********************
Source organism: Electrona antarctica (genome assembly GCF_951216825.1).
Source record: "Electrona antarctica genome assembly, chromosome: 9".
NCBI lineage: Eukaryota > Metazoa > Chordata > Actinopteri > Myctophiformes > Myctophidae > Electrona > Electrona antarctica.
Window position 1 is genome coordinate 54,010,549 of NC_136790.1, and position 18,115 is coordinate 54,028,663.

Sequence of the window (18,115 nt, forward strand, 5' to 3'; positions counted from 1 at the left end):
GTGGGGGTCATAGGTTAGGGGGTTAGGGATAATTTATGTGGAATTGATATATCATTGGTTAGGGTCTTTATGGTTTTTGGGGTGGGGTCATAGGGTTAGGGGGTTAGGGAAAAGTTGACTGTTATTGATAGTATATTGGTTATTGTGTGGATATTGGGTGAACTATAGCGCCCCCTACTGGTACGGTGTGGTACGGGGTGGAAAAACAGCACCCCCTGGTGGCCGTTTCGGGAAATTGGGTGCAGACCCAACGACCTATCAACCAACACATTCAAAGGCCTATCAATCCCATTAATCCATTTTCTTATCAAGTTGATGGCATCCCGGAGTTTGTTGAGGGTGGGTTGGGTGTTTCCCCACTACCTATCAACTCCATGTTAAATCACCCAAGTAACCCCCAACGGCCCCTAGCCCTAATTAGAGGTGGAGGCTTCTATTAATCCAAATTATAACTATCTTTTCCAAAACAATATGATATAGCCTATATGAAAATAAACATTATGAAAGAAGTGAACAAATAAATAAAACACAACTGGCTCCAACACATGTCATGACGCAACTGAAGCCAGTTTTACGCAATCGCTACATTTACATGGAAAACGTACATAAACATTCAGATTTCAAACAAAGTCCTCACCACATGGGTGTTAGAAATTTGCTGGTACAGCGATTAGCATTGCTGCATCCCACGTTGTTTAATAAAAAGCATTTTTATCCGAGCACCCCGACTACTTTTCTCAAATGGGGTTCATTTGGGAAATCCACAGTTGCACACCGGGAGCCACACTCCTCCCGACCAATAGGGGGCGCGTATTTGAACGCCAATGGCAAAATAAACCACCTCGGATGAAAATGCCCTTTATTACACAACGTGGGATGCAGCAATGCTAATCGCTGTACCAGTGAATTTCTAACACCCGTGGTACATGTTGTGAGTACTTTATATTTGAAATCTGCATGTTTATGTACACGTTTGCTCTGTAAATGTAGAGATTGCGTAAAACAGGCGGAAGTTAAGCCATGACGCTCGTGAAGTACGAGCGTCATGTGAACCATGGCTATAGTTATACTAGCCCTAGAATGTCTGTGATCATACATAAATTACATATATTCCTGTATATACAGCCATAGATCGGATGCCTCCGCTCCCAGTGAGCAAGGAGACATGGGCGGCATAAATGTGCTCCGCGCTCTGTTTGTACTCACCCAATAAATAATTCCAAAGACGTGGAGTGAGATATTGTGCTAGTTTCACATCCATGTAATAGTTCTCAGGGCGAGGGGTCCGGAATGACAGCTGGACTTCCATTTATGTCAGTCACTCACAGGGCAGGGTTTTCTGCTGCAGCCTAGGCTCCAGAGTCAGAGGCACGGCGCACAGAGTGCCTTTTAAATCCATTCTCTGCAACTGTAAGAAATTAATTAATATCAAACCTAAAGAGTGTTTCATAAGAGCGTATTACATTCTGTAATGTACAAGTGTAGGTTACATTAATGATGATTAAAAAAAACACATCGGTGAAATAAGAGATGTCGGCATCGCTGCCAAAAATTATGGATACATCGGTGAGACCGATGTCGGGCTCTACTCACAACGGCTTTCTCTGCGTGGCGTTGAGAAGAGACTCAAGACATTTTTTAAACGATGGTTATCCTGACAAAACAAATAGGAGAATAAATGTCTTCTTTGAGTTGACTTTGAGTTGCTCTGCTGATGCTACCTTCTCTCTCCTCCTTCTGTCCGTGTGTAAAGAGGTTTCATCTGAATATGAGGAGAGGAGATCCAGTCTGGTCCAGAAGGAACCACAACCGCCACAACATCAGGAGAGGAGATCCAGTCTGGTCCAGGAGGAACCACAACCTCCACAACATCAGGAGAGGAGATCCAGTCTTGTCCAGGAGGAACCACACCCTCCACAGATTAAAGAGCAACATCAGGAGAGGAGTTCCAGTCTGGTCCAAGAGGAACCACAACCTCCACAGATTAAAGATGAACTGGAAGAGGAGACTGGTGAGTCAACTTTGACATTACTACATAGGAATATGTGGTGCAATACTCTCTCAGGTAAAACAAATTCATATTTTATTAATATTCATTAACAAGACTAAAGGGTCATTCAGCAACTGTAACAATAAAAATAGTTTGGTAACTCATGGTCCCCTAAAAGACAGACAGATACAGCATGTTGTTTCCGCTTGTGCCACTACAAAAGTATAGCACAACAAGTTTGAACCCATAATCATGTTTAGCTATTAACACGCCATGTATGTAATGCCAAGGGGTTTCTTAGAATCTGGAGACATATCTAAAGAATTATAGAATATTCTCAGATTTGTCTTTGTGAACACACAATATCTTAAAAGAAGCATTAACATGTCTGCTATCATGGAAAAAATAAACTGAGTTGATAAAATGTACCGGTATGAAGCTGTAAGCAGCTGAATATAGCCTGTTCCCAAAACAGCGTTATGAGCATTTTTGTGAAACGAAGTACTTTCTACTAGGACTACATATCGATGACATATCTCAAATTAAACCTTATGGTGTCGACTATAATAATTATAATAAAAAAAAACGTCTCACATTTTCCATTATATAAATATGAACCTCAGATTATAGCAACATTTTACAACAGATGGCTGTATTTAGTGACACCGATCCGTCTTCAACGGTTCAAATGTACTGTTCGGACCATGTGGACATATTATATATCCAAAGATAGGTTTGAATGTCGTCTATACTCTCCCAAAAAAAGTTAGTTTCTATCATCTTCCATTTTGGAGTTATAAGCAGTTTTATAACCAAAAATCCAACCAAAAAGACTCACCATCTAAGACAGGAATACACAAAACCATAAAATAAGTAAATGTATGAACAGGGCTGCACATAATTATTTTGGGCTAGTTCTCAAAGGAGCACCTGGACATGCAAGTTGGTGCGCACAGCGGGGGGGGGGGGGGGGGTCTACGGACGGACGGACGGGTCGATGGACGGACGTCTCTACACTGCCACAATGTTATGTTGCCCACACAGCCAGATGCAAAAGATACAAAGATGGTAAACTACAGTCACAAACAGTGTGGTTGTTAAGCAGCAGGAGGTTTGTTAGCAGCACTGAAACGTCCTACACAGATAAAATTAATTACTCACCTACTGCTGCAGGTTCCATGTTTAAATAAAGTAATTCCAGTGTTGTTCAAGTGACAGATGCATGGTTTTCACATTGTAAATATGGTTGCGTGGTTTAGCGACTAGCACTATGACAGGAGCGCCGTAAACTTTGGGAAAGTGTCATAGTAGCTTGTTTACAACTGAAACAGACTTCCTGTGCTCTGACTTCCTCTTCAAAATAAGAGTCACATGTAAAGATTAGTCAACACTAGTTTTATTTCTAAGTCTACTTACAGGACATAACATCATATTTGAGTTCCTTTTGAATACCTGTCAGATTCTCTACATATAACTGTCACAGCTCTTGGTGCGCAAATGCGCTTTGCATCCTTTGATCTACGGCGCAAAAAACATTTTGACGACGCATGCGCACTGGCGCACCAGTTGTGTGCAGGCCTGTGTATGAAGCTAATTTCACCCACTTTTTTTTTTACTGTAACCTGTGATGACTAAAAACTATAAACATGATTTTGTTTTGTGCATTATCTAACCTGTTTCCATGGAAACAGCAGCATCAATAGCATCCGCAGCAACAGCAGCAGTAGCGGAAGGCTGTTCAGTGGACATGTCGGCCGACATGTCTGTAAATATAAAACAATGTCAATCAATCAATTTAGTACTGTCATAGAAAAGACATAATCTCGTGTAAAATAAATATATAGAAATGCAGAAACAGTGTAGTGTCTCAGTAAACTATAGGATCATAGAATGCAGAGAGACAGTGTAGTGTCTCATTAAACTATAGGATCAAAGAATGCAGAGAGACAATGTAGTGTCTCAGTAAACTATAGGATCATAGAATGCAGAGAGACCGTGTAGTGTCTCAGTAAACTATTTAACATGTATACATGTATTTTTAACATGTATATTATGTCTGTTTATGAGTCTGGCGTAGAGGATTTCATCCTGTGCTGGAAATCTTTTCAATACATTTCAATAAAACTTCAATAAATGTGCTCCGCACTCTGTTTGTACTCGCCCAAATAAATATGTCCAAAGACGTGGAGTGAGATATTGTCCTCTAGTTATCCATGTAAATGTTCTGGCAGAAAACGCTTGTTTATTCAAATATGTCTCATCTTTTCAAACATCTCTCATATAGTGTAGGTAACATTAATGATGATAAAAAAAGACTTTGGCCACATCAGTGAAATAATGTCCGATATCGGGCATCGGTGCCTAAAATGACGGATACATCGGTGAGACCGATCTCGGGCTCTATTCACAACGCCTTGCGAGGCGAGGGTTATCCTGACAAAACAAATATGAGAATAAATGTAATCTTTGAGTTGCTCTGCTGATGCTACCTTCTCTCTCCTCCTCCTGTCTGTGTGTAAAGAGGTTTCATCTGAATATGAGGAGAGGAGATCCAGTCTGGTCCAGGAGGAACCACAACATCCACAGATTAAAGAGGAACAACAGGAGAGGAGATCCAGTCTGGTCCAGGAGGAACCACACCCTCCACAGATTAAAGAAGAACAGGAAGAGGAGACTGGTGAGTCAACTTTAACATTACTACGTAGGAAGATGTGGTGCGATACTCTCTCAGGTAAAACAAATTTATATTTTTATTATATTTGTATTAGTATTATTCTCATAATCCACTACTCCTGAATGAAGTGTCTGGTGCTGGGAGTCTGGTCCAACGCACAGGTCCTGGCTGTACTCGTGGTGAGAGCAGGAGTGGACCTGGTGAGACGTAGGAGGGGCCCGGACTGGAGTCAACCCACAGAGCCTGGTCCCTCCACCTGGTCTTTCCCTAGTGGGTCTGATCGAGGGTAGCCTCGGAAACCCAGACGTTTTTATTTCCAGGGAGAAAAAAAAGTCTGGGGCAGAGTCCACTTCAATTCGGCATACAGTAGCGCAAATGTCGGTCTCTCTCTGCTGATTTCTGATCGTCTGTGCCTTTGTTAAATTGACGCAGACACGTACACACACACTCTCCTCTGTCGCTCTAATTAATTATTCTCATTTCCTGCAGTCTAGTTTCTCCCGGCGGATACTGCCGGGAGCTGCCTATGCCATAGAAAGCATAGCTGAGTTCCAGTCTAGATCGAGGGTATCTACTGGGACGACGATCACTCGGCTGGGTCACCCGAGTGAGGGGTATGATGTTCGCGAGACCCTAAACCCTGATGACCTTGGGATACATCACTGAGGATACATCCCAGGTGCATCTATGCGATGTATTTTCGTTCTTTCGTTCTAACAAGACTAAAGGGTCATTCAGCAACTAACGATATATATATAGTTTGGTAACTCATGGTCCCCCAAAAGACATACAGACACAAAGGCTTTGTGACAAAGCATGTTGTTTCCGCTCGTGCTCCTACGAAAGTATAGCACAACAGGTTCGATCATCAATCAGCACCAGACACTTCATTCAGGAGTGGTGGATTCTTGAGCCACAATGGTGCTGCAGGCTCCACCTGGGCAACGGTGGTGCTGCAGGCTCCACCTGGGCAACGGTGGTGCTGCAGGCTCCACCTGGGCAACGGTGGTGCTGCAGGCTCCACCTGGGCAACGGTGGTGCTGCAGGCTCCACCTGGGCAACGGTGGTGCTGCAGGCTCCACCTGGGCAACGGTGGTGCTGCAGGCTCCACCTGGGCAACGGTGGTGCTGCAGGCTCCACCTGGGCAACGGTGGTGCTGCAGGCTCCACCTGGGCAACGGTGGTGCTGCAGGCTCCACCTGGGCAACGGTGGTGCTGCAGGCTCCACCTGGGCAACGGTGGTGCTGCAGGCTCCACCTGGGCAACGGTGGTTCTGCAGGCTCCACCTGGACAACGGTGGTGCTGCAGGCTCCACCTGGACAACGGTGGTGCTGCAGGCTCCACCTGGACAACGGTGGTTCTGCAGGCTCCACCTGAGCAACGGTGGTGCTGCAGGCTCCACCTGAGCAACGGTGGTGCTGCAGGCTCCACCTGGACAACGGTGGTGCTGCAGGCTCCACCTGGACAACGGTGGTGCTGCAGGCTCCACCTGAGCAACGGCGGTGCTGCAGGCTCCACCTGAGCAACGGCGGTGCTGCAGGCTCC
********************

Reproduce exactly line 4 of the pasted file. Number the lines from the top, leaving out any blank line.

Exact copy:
Window position 1 is genome coordinate 54,010,549 of NC_136790.1, and position 18,115 is coordinate 54,028,663.